Continue reading Tell the tadpoles
A few years ago, I visited my son and his family in Cincinnati. At the major-chain grocery near his home, I bought some “fresh” apples. At the first bite, I understood why city kids – at least the kids whose parents bought from that store – did not like fresh fruit.
I have tried to eat wooden decorative apples that were easier to chew, and with more flavor.
Continue reading Block hackers; Buy local
Of the (mostly) men I looked up to back in the day, several have turned out to be racist. Or misogynistic. Or both.
Continue reading Pull the (racist) weeds, not the (conservation) garden
Several of us old guys meet for breakfast one morning each week. The past year, of course, we have been doing it by computer, but still meeting. Then one week I announced I would miss breakfast for a meeting of the Watershed Alliance of Adams County.
Continue reading Hugging water
“Trees are ents who moved too slowly and have taken root,” Treebeard explained in the “Lord of the Rings” trilogy, by J.R.R. Tolkein. Treebeard was an ent and being long-lived, had much to say.
Research published in recent years appears to indicate that while ents may be fictional, trees do have feelings and do communicate among themselves, usually along pathways made possible by a multitude of fungi growing at the feet, er, roots of those slow-growing, long-living organisms that clean our air, filter our water and provide the raw materials that form our wooden caves.
Continue reading Walt was (almost) correct
I saw a Black and White Warbler in the tree outside my window. My first ever. A tiny thing, about the size of a goldfinch, but all longitudinal patterns of black and white stripes.
What I am pretty certain was a Rose-breasted Grosbeak lit momentarily within sight, then departed before I could take the camera in hand.
Continue reading Waddya mean, “Water shortage”
The verdict in the George Floyd murder trial was a little hard to hear. Floyd is still dead, and former Officer Derek Chauvin’s family has lost its father and husband.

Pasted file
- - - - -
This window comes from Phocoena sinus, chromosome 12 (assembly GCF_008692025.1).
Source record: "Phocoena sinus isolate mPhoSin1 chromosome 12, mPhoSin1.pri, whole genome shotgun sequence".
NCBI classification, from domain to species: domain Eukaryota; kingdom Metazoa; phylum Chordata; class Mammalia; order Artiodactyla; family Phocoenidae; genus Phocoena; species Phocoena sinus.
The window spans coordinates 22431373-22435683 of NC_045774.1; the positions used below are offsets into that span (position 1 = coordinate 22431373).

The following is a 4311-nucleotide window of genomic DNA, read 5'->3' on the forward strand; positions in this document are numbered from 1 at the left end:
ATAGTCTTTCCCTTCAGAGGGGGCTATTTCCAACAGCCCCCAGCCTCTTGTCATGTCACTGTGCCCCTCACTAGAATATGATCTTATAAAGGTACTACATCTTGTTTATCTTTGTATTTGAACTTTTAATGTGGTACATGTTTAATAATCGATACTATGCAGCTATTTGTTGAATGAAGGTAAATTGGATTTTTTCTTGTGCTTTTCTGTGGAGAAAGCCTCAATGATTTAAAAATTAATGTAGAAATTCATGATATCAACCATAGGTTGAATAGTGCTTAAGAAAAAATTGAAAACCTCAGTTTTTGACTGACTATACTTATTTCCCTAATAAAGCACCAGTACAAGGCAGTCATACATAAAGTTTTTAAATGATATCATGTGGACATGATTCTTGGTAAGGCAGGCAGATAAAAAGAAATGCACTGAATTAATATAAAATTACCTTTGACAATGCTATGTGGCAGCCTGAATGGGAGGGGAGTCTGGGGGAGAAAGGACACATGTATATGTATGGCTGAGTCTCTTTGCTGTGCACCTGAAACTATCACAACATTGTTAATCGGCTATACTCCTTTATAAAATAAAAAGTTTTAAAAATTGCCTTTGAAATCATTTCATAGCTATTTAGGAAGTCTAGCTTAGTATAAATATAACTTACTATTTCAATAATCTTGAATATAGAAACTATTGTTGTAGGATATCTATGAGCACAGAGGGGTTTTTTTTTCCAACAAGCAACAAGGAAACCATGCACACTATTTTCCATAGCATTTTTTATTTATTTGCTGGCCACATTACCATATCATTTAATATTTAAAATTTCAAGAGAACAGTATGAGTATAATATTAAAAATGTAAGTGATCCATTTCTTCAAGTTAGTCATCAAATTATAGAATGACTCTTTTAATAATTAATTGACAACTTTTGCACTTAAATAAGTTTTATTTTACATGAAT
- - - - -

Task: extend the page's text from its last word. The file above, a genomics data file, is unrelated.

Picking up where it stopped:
At almost the same time the verdict in the George Floyd murder trial was being announced, a 15-year-old girl was shot by police in Toledo, Ohio. In the weeks leading to the verdict declaring Officer Chauvin guilty of murder, a young man was killed by an officer who claims to have mistakenly drawn her pistol when she intended using her Taser. And a 13-year-old boy, his empty hands in the air, was killed by an officer who made the “split-second decision.
Continue reading On the wall
We human mammals love water. We spend nine months in a balloon full of the stuff, presumedly plotting our escape, then spend much of our air-breathing lives trying to at least live next to it.
Those of us fortunate enough to gain housing close to a stream, lake or ocean often post signs around it announcing our success to neighbors who must settle for looking out their front windows at our back doors.
Continue reading Thoughts on unfreezing
First impressions often are as much reflections of our own perspective as of the person we are evaluating.
After 20 years in the Navy, I matriculated into the University of Maine at Farmington, where I learned stuff and met a nice young woman who lived on a dairy farm with a husband heavy into Holstein husbandry, three daughters of which one actually enjoyed working in the barn, and a son who, after making sure Mommy was watching, reveled in walking atop tall picket fences, figuratively and literally.
Continue reading A matter of perspective